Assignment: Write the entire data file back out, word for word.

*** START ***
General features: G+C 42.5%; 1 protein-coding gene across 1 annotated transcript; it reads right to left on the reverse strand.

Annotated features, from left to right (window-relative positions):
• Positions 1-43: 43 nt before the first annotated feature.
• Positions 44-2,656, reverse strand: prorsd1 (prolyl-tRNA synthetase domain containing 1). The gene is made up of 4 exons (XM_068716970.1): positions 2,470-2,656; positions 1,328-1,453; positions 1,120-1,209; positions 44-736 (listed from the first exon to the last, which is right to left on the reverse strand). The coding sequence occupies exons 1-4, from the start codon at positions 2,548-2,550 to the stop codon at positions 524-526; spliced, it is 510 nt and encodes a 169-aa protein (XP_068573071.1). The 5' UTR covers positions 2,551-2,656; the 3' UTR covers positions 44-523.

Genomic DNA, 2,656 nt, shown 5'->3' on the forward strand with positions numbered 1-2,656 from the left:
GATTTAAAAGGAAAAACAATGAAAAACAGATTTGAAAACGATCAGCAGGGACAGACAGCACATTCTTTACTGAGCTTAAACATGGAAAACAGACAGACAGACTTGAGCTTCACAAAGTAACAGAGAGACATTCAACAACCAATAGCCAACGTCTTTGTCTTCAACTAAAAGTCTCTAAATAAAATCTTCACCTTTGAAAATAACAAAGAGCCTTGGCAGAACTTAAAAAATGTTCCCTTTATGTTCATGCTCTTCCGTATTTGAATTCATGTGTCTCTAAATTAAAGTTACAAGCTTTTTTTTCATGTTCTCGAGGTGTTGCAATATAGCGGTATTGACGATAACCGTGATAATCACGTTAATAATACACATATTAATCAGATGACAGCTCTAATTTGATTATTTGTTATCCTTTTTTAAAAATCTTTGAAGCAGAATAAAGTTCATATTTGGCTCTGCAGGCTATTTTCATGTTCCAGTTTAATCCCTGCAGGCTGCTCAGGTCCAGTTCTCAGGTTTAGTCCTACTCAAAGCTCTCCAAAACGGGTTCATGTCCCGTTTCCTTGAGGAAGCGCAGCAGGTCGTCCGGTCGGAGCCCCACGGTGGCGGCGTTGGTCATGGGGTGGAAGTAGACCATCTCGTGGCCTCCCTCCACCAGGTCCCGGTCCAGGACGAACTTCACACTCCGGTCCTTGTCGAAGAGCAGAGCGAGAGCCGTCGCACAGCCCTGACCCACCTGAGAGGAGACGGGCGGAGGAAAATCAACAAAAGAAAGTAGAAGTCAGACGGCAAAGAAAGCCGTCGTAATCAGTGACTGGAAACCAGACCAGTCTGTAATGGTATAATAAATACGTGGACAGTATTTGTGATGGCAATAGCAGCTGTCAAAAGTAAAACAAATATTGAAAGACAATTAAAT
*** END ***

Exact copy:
General features: G+C 42.5%; 1 protein-coding gene across 1 annotated transcript; it reads right to left on the reverse strand.

Annotated features, from left to right (window-relative positions):
• Positions 1-43: 43 nt before the first annotated feature.
• Positions 44-2,656, reverse strand: prorsd1 (prolyl-tRNA synthetase domain containing 1). The gene is made up of 4 exons (XM_068716970.1): positions 2,470-2,656; positions 1,328-1,453; positions 1,120-1,209; positions 44-736 (listed from the first exon to the last, which is right to left on the reverse strand). The coding sequence occupies exons 1-4, from the start codon at positions 2,548-2,550 to the stop codon at positions 524-526; spliced, it is 510 nt and encodes a 169-aa protein (XP_068573071.1). The 5' UTR covers positions 2,551-2,656; the 3' UTR covers positions 44-523.

Genomic DNA, 2,656 nt, shown 5'->3' on the forward strand with positions numbered 1-2,656 from the left:
GATTTAAAAGGAAAAACAATGAAAAACAGATTTGAAAACGATCAGCAGGGACAGACAGCACATTCTTTACTGAGCTTAAACATGGAAAACAGACAGACAGACTTGAGCTTCACAAAGTAACAGAGAGACATTCAACAACCAATAGCCAACGTCTTTGTCTTCAACTAAAAGTCTCTAAATAAAATCTTCACCTTTGAAAATAACAAAGAGCCTTGGCAGAACTTAAAAAATGTTCCCTTTATGTTCATGCTCTTCCGTATTTGAATTCATGTGTCTCTAAATTAAAGTTACAAGCTTTTTTTTCATGTTCTCGAGGTGTTGCAATATAGCGGTATTGACGATAACCGTGATAATCACGTTAATAATACACATATTAATCAGATGACAGCTCTAATTTGATTATTTGTTATCCTTTTTTAAAAATCTTTGAAGCAGAATAAAGTTCATATTTGGCTCTGCAGGCTATTTTCATGTTCCAGTTTAATCCCTGCAGGCTGCTCAGGTCCAGTTCTCAGGTTTAGTCCTACTCAAAGCTCTCCAAAACGGGTTCATGTCCCGTTTCCTTGAGGAAGCGCAGCAGGTCGTCCGGTCGGAGCCCCACGGTGGCGGCGTTGGTCATGGGGTGGAAGTAGACCATCTCGTGGCCTCCCTCCACCAGGTCCCGGTCCAGGACGAACTTCACACTCCGGTCCTTGTCGAAGAGCAGAGCGAGAGCCGTCGCACAGCCCTGACCCACCTGAGAGGAGACGGGCGGAGGAAAATCAACAAAAGAAAGTAGAAGTCAGACGGCAAAGAAAGCCGTCGTAATCAGTGACTGGAAACCAGACCAGTCTGTAATGGTATAATAAATACGTGGACAGTATTTGTGATGGCAATAGCAGCTGTCAAAAGTAAAACAAATATTGAAAGACAATTAAAT